Can We Go To Heaven With Tattoos? The Truth Behind Tattoos & Christianity

Christians often refer to tattooing as sinful. Despite the New Testament’s seeming silence on this issue, many Christians believe that all tattoos are an act of rebellion against God. The reality is that there are many Christians who have tattoos and they’ve never felt judged by their faith. There are more than one billion Catholics in the world, and not all of them think ink is a sin. So why do so many Christians condemn body art? Maybe there’s more to it than meets the eye.

What does the Bible say about tattoos?

This is a question that is often asked. So what does the Bible say about tattoos?

The Bible verses that are commonly cited as supporting this idea include Genesis 9:20-21, Leviticus 19:28, and Deuteronomy 14:1. The first of these verses says that “you may not make any cuttings in your flesh for the dead or tattoo any marks on yourselves”, while the other two say “you must not make any baldness upon your head” and “you must not tattoo any marks on yourselves.”

While evangelical and fundamental Christians, for the most part, oppose tat- toos, because of the prohibition against tattooing in Leviticus 19:28, some young evangelicals today do wear Christian tattoos as a sign of their deep faith.

Inked: Tattoos and Body Art around the World [2 volumes] by Margo DeMello (2014)

By examining these texts we can see that they’re used to prohibit activities with a spiritual connection to mourning. In other words, when people were grieving for their loved ones, they were prohibited from cutting themselves or tattooing themselves as a way of making their pain known.

Study these passages:

Then the God said, ‘Let Us make man in Our image, according to Our likeness

(Genesis 1:26)

Or did you not know that your body is the temple of the Holy Spirit … and you are not your own? For you were taken at a price; therefore, glorify God in your body and in your spirit, which are God’s

(1 Corinthians 6:19-20)

Don’t cut your bodies for the dead or have tattoo marks on yourselves. I am the Lord.

(Leviticus 19:28)

History of tattoos

Tattoos are a form of body modification that has been used by cultures around the world for thousands of years. Tattoos were first recorded in the Americas, at least 14,000 years ago. During this time, tattoos were thought to be spiritual symbols that protected them from evil spirits.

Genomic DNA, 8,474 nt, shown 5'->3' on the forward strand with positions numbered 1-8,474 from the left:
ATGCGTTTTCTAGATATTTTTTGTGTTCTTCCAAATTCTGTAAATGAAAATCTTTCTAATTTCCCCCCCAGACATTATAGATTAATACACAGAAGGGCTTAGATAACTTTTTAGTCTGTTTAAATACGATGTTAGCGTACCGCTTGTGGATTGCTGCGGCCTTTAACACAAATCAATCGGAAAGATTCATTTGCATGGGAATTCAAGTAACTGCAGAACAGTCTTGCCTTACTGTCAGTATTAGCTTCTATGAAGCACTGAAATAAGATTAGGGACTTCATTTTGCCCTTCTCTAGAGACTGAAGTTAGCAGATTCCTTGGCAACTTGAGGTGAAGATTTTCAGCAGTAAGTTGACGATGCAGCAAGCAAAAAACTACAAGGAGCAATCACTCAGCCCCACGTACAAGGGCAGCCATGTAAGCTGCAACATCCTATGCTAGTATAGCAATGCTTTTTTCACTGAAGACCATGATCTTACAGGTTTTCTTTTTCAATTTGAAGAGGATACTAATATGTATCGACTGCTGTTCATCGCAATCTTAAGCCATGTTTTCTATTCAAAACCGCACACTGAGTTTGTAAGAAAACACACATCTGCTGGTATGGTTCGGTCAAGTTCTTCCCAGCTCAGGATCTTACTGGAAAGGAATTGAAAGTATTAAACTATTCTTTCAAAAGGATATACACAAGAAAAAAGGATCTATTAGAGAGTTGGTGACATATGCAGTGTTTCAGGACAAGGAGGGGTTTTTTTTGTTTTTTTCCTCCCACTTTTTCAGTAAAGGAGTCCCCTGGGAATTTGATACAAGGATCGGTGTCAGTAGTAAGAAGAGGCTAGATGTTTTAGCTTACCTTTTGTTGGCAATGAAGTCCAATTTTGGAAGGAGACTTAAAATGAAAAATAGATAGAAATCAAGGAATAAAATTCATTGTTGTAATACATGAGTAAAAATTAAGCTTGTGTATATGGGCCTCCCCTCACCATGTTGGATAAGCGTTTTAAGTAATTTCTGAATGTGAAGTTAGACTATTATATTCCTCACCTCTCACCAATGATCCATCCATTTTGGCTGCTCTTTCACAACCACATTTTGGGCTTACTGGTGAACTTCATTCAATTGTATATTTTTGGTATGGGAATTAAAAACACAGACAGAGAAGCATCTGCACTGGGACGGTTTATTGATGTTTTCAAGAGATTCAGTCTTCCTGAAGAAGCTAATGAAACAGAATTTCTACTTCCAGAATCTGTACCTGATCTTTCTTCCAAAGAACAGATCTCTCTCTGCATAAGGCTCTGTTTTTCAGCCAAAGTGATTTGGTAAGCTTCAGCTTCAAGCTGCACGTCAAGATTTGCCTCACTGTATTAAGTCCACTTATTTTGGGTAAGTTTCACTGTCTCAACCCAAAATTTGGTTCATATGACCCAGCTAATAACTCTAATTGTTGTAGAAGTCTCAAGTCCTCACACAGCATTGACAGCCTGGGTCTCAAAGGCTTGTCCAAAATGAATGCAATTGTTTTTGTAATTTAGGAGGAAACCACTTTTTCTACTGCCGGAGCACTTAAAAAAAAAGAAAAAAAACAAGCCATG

As far back as ancient Egypt, tattoos were believed to have magical properties and could ward off demons and evil spirits. In the Bible, King David is mentioned with a tattoo on his thigh (2 Samuel 11:26). Though some scholars may argue that this was a type of brand rather than a tattoo.

In many religious texts and scriptures, tattoos are often associated with sin. Tattoos were often associated with slaves who would tattoo themselves to show their status as property or members of an enslaved race (for example, African-American slaves). This meant that people who wore tattoos could not enter Heaven after death because they had committed sin.

A few early Christians tattooed symbols of the cross onto their bodies, but tattooing was forbidden once Christianity was declared the official religion of Rome. 

Encyclopedia of Anthropology by H. James Birx, Sage Publications, et. al. (2006)

Tattooing in different cultures and religions

Tattoos are one of the most popular forms of body decoration in our society. They can be found on people from all walks of life, genders, and ethnicities. And according to a study by Northwestern University and the U.S. Census Bureau, about 36 percent of Americans have at least one tattoo and 50 percent of Americans will get tattoos in their lifetime.

But does this mean that tattoos are considered a good thing? Not necessarily. Though it’s easy to see why tattoos have become so widespread—they can cover scars, add color to your appearance, and make you look more interesting—the Bible also makes it clear that tattoos are not something that should be done lightly or without purpose.

According to John 3:1-8 , “tattooed on his arm was a man with leprosy; and he longed to be cleansed of it.” The Bible goes on to say that when Jesus saw him, He said “go show yourself to the priest.” This is because lepers were not allowed in the Jewish temple during the time Jesus Christ lived on Earth (around 30 AD). Because this man had a visible physical mark that identified him as an unclean person within Judaism, he wasn’t allowed inside.

Not only is tattooing spiritual but the body can act as a reservoir for a person’s deepest memories
from Bodies of Inscription: A Cultural History of the Modern Tattoo Community by Margo DeMello, Gayle S. Rubin (2000)

Myths about tattoos among Christians

A common misconception about tattoos among Christians is that tattooing is a sin. But, in reality, it’s not the act of tattooing itself that’s sinful. It’s the reasons behind it.

For example, if you get your tattoo because you want to rebel or because you want to send a message to others, then yes, tattooing would be sinful. However, if you get one because it represents a significant moment in your life like getting married or celebrating a newborn, then it would actually fall under the category of honoring God and following His plan for your life.

Another myth is that people with tattoos can’t go to Heaven. In actuality, they are still allowed into Heaven provided they repent of their sins and have faith in Jesus Christ as their savior before death.

So what do you think? Is tattooing a sin? And are there any other myths about tattoos out there?

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